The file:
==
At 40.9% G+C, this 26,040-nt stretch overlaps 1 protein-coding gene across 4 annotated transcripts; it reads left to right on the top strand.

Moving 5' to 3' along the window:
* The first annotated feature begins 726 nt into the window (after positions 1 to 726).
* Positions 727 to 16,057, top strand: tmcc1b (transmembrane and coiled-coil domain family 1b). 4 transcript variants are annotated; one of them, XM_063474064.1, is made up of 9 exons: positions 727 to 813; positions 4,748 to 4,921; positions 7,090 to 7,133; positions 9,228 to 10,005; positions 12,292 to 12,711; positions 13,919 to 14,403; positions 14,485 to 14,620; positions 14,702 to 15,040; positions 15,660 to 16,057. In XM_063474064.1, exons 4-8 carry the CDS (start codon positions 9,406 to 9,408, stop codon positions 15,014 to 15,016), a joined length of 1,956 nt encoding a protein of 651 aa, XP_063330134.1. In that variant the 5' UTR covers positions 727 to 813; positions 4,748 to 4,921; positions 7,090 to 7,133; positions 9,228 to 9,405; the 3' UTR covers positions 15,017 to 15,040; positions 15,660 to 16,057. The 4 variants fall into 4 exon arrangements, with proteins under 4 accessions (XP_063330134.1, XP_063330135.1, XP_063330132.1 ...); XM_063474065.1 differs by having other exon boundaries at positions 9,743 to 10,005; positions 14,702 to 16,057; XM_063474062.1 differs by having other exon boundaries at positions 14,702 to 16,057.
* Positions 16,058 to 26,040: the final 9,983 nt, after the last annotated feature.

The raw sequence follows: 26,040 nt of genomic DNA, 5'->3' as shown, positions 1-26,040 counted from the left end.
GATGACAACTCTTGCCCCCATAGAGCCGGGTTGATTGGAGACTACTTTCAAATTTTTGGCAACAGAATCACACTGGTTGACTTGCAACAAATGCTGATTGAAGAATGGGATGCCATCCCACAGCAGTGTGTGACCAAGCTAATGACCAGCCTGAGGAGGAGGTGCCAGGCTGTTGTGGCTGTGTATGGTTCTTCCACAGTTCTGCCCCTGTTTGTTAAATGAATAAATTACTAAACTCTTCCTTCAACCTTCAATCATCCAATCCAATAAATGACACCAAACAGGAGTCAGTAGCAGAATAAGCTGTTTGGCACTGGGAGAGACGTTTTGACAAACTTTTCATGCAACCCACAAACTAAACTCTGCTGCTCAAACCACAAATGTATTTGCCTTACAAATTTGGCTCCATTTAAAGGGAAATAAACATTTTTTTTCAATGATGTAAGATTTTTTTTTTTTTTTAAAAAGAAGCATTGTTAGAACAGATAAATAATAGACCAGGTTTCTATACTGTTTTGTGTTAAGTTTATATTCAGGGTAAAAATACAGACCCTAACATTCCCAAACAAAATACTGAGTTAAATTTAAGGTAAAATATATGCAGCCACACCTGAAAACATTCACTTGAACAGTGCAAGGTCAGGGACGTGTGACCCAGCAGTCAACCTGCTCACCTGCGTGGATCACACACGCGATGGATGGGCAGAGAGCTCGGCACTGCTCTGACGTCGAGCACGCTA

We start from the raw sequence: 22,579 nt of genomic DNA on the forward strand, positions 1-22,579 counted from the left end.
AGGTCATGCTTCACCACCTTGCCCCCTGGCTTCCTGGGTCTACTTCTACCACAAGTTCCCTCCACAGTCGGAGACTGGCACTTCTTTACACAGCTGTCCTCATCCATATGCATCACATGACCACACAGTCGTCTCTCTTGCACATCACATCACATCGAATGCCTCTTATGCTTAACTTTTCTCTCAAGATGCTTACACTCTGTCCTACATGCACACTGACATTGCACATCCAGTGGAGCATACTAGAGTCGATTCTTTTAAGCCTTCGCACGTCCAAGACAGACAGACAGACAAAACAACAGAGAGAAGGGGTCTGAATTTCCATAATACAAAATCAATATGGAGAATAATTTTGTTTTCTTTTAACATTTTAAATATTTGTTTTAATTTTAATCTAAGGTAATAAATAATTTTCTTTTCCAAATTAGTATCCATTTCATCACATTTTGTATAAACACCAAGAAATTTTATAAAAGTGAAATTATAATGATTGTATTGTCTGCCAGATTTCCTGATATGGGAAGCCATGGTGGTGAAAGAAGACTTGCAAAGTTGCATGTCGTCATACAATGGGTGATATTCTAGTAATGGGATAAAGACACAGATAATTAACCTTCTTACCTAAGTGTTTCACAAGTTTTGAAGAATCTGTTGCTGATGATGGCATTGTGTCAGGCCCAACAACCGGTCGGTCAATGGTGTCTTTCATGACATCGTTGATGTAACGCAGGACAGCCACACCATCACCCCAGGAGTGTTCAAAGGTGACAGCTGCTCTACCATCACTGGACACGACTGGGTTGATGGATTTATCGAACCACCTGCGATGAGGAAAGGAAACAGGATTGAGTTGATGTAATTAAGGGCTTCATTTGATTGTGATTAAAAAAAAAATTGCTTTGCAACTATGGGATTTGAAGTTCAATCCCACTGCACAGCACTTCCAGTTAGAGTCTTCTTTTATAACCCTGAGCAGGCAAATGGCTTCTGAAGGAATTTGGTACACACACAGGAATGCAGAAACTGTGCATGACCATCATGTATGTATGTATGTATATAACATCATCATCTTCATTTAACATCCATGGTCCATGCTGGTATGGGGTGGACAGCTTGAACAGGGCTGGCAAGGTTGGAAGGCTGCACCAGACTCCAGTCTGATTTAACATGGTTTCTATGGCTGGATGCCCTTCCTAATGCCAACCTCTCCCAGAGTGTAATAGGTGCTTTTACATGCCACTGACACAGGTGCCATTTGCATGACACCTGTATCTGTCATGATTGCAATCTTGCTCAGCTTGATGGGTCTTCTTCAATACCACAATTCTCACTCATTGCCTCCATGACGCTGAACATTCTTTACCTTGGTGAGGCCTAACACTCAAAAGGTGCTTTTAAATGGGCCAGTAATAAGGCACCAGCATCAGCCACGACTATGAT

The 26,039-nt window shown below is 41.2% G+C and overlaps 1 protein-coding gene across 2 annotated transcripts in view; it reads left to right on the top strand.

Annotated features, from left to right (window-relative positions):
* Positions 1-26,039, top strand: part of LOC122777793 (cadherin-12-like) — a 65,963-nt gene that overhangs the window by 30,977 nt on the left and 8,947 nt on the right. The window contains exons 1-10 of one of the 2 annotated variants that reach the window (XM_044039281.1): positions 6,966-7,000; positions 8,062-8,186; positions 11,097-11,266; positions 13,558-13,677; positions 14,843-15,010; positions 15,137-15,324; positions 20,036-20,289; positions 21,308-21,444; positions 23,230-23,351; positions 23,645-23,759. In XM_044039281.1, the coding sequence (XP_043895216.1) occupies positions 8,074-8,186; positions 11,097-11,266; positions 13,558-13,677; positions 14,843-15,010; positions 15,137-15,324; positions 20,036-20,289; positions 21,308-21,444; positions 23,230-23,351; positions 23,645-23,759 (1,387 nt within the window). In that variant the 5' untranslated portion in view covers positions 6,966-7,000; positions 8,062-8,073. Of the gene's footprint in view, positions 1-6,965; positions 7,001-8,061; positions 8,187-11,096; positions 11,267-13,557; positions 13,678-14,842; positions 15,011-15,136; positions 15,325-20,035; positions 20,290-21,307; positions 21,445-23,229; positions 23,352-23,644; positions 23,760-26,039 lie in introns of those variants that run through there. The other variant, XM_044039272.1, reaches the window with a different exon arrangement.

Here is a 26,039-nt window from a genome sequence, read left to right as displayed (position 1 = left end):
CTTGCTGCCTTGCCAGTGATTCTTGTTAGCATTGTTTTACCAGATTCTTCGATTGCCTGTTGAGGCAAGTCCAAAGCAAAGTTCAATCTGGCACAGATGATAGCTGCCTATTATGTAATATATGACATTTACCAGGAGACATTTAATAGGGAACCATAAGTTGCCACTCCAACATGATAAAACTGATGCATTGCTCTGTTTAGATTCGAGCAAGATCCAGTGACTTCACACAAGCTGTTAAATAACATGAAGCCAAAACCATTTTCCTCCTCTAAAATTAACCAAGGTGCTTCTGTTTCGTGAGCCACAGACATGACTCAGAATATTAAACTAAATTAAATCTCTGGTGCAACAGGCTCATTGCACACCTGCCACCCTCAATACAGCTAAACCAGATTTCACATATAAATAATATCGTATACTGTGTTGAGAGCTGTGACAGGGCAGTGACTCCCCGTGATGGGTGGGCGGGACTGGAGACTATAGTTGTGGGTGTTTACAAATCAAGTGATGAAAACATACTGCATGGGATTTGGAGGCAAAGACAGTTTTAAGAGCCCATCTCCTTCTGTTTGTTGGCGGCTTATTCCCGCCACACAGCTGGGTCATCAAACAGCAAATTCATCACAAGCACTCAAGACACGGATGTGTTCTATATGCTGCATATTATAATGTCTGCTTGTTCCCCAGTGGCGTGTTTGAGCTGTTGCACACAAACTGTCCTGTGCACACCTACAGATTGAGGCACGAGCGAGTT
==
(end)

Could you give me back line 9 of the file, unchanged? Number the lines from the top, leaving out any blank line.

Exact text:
AGGTCATGCTTCACCACCTTGCCCCCTGGCTTCCTGGGTCTACTTCTACCACAAGTTCCCTCCACAGTCGGAGACTGGCACTTCTTTACACAGCTGTCCTCATCCATATGCATCACATGACCACACAGTCGTCTCTCTTGCACATCACATCACATCGAATGCCTCTTATGCTTAACTTTTCTCTCAAGATGCTTACACTCTGTCCTACATGCACACTGACATTGCACATCCAGTGGAGCATACTAGAGTCGATTCTTTTAAGCCTTCGCACGTCCAAGACAGACAGACAGACAAAACAACAGAGAGAAGGGGTCTGAATTTCCATAATACAAAATCAATATGGAGAATAATTTTGTTTTCTTTTAACATTTTAAATATTTGTTTTAATTTTAATCTAAGGTAATAAATAATTTTCTTTTCCAAATTAGTATCCATTTCATCACATTTTGTATAAACACCAAGAAATTTTATAAAAGTGAAATTATAATGATTGTATTGTCTGCCAGATTTCCTGATATGGGAAGCCATGGTGGTGAAAGAAGACTTGCAAAGTTGCATGTCGTCATACAATGGGTGATATTCTAGTAATGGGATAAAGACACAGATAATTAACCTTCTTACCTAAGTGTTTCACAAGTTTTGAAGAATCTGTTGCTGATGATGGCATTGTGTCAGGCCCAACAACCGGTCGGTCAATGGTGTCTTTCATGACATCGTTGATGTAACGCAGGACAGCCACACCATCACCCCAGGAGTGTTCAAAGGTGACAGCTGCTCTACCATCACTGGACACGACTGGGTTGATGGATTTATCGAACCACCTGCGATGAGGAAAGGAAACAGGATTGAGTTGATGTAATTAAGGGCTTCATTTGATTGTGATTAAAAAAAAAATTGCTTTGCAACTATGGGATTTGAAGTTCAATCCCACTGCACAGCACTTCCAGTTAGAGTCTTCTTTTATAACCCTGAGCAGGCAAATGGCTTCTGAAGGAATTTGGTACACACACAGGAATGCAGAAACTGTGCATGACCATCATGTATGTATGTATGTATATAACATCATCATCTTCATTTAACATCCATGGTCCATGCTGGTATGGGGTGGACAGCTTGAACAGGGCTGGCAAGGTTGGAAGGCTGCACCAGACTCCAGTCTGATTTAACATGGTTTCTATGGCTGGATGCCCTTCCTAATGCCAACCTCTCCCAGAGTGTAATAGGTGCTTTTACATGCCACTGACACAGGTGCCATTTGCATGACACCTGTATCTGTCATGATTGCAATCTTGCTCAGCTTGATGGGTCTTCTTCAATACCACAATTCTCACTCATTGCCTCCATGACGCTGAACATTCTTTACCTTGGTGAGGCCTAACACTCAAAAGGTGCTTTTAAATGGGCCAGTAATAAGGCACCAGCATCAGCCACGACTATGAT